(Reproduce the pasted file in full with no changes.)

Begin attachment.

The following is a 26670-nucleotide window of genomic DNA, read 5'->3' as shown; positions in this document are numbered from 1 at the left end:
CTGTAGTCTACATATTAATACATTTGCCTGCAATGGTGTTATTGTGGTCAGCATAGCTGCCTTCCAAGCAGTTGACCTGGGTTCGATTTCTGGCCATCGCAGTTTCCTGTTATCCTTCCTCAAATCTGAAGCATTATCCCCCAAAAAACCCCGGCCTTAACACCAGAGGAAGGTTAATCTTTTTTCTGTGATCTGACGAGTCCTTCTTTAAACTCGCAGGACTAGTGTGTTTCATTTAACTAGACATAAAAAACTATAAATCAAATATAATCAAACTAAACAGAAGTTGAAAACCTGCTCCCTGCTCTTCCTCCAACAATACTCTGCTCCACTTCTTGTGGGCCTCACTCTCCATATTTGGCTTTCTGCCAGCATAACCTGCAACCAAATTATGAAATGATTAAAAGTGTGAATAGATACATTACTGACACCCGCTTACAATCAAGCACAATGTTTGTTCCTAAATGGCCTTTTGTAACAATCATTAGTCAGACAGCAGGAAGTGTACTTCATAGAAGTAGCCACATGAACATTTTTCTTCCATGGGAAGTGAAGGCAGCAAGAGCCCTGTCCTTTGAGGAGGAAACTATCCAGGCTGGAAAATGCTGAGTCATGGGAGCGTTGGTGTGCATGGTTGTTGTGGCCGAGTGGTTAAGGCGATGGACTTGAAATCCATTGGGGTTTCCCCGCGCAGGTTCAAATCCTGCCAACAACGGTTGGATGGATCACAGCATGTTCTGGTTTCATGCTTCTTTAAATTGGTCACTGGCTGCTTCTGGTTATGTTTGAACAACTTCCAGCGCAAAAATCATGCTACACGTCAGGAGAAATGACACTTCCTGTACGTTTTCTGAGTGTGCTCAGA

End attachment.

The following is a 26670-nucleotide window of genomic DNA, read 5'->3' as shown; positions in this document are numbered from 1 at the left end:
CTGTAGTCTACATATTAATACATTTGCCTGCAATGGTGTTATTGTGGTCAGCATAGCTGCCTTCCAAGCAGTTGACCTGGGTTCGATTTCTGGCCATCGCAGTTTCCTGTTATCCTTCCTCAAATCTGAAGCATTATCCCCCAAAAAACCCCGGCCTTAACACCAGAGGAAGGTTAATCTTTTTTCTGTGATCTGACGAGTCCTTCTTTAAACTCGCAGGACTAGTGTGTTTCATTTAACTAGACATAAAAAACTATAAATCAAATATAATCAAACTAAACAGAAGTTGAAAACCTGCTCCCTGCTCTTCCTCCAACAATACTCTGCTCCACTTCTTGTGGGCCTCACTCTCCATATTTGGCTTTCTGCCAGCATAACCTGCAACCAAATTATGAAATGATTAAAAGTGTGAATAGATACATTACTGACACCCGCTTACAATCAAGCACAATGTTTGTTCCTAAATGGCCTTTTGTAACAATCATTAGTCAGACAGCAGGAAGTGTACTTCATAGAAGTAGCCACATGAACATTTTTCTTCCATGGGAAGTGAAGGCAGCAAGAGCCCTGTCCTTTGAGGAGGAAACTATCCAGGCTGGAAAATGCTGAGTCATGGGAGCGTTGGTGTGCATGGTTGTTGTGGCCGAGTGGTTAAGGCGATGGACTTGAAATCCATTGGGGTTTCCCCGCGCAGGTTCAAATCCTGCCAACAACGGTTGGATGGATCACAGCATGTTCTGGTTTCATGCTTCTTTAAATTGGTCACTGGCTGCTTCTGGTTATGTTTGAACAACTTCCAGCGCAAAAATCATGCTACACGTCAGGAGAAATGACACTTCCTGTACGTTTTCTGAGTGTGCTCAGA